It was a barrat.
I managed to stifle the scream that had climbed into my throat. The thing was huge, bigger than a boar. Its slick, oily fur rose along its curved spine. Ears pointed and snout as long as half my arm, its claws dug into the grass, ripping it from the ground as it tried to get at the Huntsman.
Phillips turned in his seat, bow in hand and arrow nocked. He let it go, the projectile whizzing through the air, striking the creature in the back of its neck. The thing shrieked as Noah tossed it from him, its legs kicking as it rolled, attempting to dislodge the bolt.
Scrambling to his feet, Noah pulled his short sword free. The bloodstone glinted in the beam of sunlight as he brought it down, silencing the beast.
“Gods,” he grunted, wiping the spray of blood from his forehead. He turned to Kieran, who still held his bow, a new arrow nocked. “Thanks, man.”
“Don’t mention it.”
“If there’s one, there’s a horde,” Hawke advised. “We need to get—”
From every direction, it sounded like the forest had come alive. A rustling grew louder, coming from the right.
I jerked back, all but plastering myself to Hawke as the horde did indeed arrive. Noah cursed as he leapt to a low-hanging branch, pulling his legs up as the rodents burst from the shrubs and moved in between the trees.
They didn’t attack.
They ran past us, darting between the agitated horses. There had been dozens of them, chattering and squeaking as they crossed the roots and then disappeared into the brush and trees.
Nothing about what had just happened gave me relief. If they were running, it was because they were running from something.
Glancing at the ground, I saw thick tendrils of mist gathering. Tiny hairs all over my body rose. The sudden scent…
It smelled like death.
“We need to get out of here.” Kieran had noticed the same thing I had. “Now.”
Noah dropped to the ground in a crouch, his feet disappearing in the rapidly thickening mist. My heart leapt into my throat as I leaned forward, gripping the pommel. I felt Setti tense under me as Noah ran to his horse, grabbing the reins near the horse’s neck with one hand, his sword with the other. He lifted the blade into the air.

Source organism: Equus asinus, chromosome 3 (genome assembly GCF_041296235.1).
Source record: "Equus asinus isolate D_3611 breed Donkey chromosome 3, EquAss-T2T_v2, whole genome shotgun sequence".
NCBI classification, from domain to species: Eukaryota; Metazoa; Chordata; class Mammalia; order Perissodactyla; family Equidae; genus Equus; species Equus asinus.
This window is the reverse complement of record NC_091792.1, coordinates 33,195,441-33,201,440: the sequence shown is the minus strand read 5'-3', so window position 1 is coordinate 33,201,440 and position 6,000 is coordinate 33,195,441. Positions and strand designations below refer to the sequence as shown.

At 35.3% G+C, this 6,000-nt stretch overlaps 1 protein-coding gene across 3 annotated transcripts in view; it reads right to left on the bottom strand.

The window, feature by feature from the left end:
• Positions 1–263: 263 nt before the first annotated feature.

The Craven was as fast as the arrow that had struck the barrat, rushing out from between the trees. His torn and ragged clothing flapped as he caught Noah, digging clawed fingers into the Huntsman’s chest as it latched on to his neck. Crimson poured down Noah’s front as he screamed and fell back, dropping his sword as his horse ran, blowing past the guards at the front of our group.
A howl turned my blood to ice, and my stomach seized as it was answered by another and another—
“Shit,” growled Hawke as Luddie turned his horse around, catching the Craven who’d downed Noah in the head with a bloodstone spear.
“We won’t make it if we run.” Luddie flipped the blade of his weapon upward. “Not in these roots.”
Heart thumping, I knew what that meant. The mist was now at our knees, and our luck had run out.
“You know what to do,” Hawke told me. “Do it.”
I gave a curt nod, and then he swung one leg off Setti, dropping to land on the roots. I slid from the horse, stepping down so I wasn’t in the twisted mass. I glanced to see the others doing the same. Airrick spotted the dagger in my hand, his brows raised.
“I know how to use it,” I told him.
He gave me a boyish grin. “For some reason, I’m not surprised.”
“They’re here.” Kieran lifted his sword.
He was right.
They flew from the trees, a mass of gray, sunken flesh, and decayed clothing. There was no time to feel panic. Despite being almost nothing more than skin and bones, they were frighteningly fast.
“Don’t let them get to the horses,” one of the guards shouted as Hawke stepped forward, thrusting his sword through a Craven’s chest.
I braced myself, seeing nothing but blood-stained fangs, and then one came straight for me. Snapping forward, I slammed a hand into its shoulder, ignoring how the skin and bone seemed to cave under my palm, and then shoved the dagger into its chest. Rotten blood spurted as I yanked the blade free. The Craven fell, and I spun, grabbing the torn shirt of another Craven who was making a run for Setti. Shoving the dagger into the base of its skull, I grimaced as I pulled the blade free.
I looked up, my gaze snagging with Hawke’s. He gave me a tight smile that hinted at the dimple. “Never thought I’d find anything having to do with the Craven sexy.” He swung, lopping off the head of the one nearest him. “But watching you fight them is incredibly arousing.”
“So inappropriate,” I muttered, letting go of the Craven. I turned and danced out of the grasp of another. I shot toward it as it grabbed hold of my cloak, slamming the dagger into its chest. It went down, nearly taking me with it
My blade was effective. Unfortunately, however, it required close contact. I quickly scanned the area and saw Kieran moving with the grace of a dancer, a sword in each hand as he took down one Craven after another. Luddie was making great use of his spear, as was Phillips with his bow. Airrick stayed close to me, the mist now to our thighs.